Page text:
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The Carletonian

The Carletonian

The Carletonian

Arb Notes – Hackberry

One of the best trees to learn to identify in Northfield might be the hackberry, Celtis occidentalis. It’s a medium-sized deciduous tree with small red-purple berries throughout the winter. Need a snack in the woods? The hackberries are edible, and purportedly taste like dates (although the flesh of the fruit is tiny, and the seed quite large). The berries have been used in medicine, as flavoring, and to make jam by various Tribal Nations across the United States.

How can you make sure you’re eating a real hackberry, and not another Arb berry that can make you sick? Hackberry leaves are two to five inches long with serrated edges and an asymmetrical base. The trees have distinctive, and rather spectacular, deeply ridged and corky bark. When young, the ridges in the bark appear as simple warts. The hackberry tree grows throughout the arboretum and much of the Eastern United States. Here, it enjoys both floodplains and upland forests. Fully grown, the hackberry has a graceful round canopy, like an elm tree. And indeed, the hackberry and American elm are closely related. Since the spread of Dutch elm disease across North America, killing most American elms, the hackberry has taken its place; in forests and along streets, the hackberry provides a gentle shade.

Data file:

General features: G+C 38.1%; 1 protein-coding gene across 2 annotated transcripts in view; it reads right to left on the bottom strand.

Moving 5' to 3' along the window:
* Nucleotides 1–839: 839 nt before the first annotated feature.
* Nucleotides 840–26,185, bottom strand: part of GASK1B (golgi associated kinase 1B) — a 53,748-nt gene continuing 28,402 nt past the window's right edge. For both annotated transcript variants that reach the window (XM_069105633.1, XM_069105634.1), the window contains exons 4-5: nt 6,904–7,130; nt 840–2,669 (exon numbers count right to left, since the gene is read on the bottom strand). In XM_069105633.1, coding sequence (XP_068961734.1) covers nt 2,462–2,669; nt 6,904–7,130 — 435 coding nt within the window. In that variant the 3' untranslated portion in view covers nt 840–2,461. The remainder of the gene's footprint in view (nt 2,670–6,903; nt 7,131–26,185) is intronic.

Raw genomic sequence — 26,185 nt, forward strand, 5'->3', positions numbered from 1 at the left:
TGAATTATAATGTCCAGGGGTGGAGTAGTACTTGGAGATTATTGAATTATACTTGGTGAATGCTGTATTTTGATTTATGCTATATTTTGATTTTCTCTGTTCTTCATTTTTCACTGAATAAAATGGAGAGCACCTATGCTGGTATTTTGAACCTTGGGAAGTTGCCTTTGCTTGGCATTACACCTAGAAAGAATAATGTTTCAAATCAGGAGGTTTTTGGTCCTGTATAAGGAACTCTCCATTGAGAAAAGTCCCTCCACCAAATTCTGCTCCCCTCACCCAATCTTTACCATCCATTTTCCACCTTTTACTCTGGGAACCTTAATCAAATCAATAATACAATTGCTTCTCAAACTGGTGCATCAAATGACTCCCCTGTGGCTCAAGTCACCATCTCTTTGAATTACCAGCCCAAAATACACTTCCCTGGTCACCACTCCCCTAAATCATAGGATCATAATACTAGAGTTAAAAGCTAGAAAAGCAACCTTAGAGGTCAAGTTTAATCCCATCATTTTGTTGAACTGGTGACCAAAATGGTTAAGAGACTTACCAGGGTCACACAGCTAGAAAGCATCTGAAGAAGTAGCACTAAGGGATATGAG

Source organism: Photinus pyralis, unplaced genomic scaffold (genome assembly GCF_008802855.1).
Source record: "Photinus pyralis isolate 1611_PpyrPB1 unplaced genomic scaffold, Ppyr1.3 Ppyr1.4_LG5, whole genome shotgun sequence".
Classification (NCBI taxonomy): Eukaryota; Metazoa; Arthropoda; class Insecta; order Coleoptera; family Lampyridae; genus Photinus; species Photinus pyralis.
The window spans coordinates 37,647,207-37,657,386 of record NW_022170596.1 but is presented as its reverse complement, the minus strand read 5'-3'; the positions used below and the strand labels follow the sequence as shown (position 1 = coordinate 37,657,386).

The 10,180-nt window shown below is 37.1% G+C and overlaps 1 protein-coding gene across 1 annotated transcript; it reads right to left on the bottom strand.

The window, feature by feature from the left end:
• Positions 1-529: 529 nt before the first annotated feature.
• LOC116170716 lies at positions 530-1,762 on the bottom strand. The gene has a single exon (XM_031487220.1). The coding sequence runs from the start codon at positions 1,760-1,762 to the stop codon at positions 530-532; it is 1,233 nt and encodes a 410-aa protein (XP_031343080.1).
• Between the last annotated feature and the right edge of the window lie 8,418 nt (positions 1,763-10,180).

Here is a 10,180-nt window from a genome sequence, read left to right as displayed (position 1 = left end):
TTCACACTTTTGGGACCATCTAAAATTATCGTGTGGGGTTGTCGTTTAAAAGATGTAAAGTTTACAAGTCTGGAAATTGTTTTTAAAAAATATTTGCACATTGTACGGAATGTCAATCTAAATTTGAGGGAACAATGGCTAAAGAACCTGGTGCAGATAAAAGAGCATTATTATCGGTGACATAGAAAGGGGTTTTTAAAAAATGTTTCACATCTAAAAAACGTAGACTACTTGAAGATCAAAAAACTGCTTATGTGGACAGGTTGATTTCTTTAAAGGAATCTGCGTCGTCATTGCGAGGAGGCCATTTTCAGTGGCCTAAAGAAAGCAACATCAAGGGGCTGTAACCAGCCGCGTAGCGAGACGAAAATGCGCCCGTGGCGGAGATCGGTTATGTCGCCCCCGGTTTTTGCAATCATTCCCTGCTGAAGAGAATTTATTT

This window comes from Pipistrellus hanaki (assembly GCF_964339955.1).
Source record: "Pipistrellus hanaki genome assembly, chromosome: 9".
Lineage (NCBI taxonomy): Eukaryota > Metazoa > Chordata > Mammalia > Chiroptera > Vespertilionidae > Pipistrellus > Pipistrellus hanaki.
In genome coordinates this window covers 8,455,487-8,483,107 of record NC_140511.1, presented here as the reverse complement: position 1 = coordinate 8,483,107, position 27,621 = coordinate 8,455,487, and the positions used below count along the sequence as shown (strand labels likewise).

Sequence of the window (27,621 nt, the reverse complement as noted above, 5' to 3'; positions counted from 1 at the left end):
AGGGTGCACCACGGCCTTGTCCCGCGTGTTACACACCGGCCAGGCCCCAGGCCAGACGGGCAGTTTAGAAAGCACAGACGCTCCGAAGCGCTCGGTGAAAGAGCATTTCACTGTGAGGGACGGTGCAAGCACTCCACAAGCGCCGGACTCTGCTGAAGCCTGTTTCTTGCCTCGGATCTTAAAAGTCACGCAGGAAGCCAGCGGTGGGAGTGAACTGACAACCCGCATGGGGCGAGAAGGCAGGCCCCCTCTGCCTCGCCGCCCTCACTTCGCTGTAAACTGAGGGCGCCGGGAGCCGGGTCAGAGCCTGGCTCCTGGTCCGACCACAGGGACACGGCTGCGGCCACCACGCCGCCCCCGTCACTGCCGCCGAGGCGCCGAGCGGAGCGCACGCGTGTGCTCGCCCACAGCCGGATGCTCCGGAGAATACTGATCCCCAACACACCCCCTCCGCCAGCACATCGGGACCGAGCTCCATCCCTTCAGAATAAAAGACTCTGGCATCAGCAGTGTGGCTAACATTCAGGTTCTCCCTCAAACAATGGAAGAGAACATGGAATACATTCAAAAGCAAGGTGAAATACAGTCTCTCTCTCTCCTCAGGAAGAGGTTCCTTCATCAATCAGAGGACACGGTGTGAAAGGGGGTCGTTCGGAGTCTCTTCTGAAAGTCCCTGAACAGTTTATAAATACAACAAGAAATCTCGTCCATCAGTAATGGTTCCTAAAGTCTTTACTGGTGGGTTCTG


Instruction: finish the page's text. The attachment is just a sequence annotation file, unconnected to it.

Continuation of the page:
Humans, who enjoy hackberries, have eaten them for quite some time: 400,000-year-old hominid skeletons in China have been found with bare hackberry seeds around them. By some estimates, this makes hackberries one of the oldest plants found consumed by a hominid. But the name ‘hackberry’ comes from the Scottish ‘hagberry,’ meaning ‘bird cherry.’ Hackberries are a perennial favorite of migrating bird populations, which snack on them from fall to spring. This fall, watch cedar waxwing flocks flit through hackberry branches.

Hackberry trunk. Photo credit: Emily Buckner ’15

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